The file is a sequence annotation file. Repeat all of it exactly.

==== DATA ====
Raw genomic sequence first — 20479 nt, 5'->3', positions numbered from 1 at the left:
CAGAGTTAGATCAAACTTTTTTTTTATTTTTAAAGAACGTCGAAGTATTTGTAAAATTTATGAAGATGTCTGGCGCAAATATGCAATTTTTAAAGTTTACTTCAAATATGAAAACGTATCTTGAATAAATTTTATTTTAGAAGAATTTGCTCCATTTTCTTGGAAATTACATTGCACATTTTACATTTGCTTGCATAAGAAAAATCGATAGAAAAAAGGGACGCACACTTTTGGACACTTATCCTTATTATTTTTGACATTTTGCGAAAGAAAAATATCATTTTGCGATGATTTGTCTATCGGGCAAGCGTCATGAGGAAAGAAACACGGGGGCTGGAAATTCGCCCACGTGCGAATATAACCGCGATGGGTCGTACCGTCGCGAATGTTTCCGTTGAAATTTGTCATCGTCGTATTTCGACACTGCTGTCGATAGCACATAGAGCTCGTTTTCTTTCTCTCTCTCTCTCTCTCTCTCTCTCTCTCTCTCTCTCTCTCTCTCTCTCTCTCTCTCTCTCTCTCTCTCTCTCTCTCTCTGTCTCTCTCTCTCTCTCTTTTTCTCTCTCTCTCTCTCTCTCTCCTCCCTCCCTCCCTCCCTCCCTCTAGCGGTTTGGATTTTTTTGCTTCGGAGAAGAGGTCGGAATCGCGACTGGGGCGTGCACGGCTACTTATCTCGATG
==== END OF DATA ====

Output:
Raw genomic sequence first — 20479 nt, 5'->3', positions numbered from 1 at the left:
CAGAGTTAGATCAAACTTTTTTTTTATTTTTAAAGAACGTCGAAGTATTTGTAAAATTTATGAAGATGTCTGGCGCAAATATGCAATTTTTAAAGTTTACTTCAAATATGAAAACGTATCTTGAATAAATTTTATTTTAGAAGAATTTGCTCCATTTTCTTGGAAATTACATTGCACATTTTACATTTGCTTGCATAAGAAAAATCGATAGAAAAAAGGGACGCACACTTTTGGACACTTATCCTTATTATTTTTGACATTTTGCGAAAGAAAAATATCATTTTGCGATGATTTGTCTATCGGGCAAGCGTCATGAGGAAAGAAACACGGGGGCTGGAAATTCGCCCACGTGCGAATATAACCGCGATGGGTCGTACCGTCGCGAATGTTTCCGTTGAAATTTGTCATCGTCGTATTTCGACACTGCTGTCGATAGCACATAGAGCTCGTTTTCTTTCTCTCTCTCTCTCTCTCTCTCTCTCTCTCTCTCTCTCTCTCTCTCTCTCTCTCTCTCTCTCTCTCTCTCTCTCTCTCTCTGTCTCTCTCTCTCTCTCTTTTTCTCTCTCTCTCTCTCTCTCTCCTCCCTCCCTCCCTCCCTCCCTCTAGCGGTTTGGATTTTTTTGCTTCGGAGAAGAGGTCGGAATCGCGACTGGGGCGTGCACGGCTACTTATCTCGATG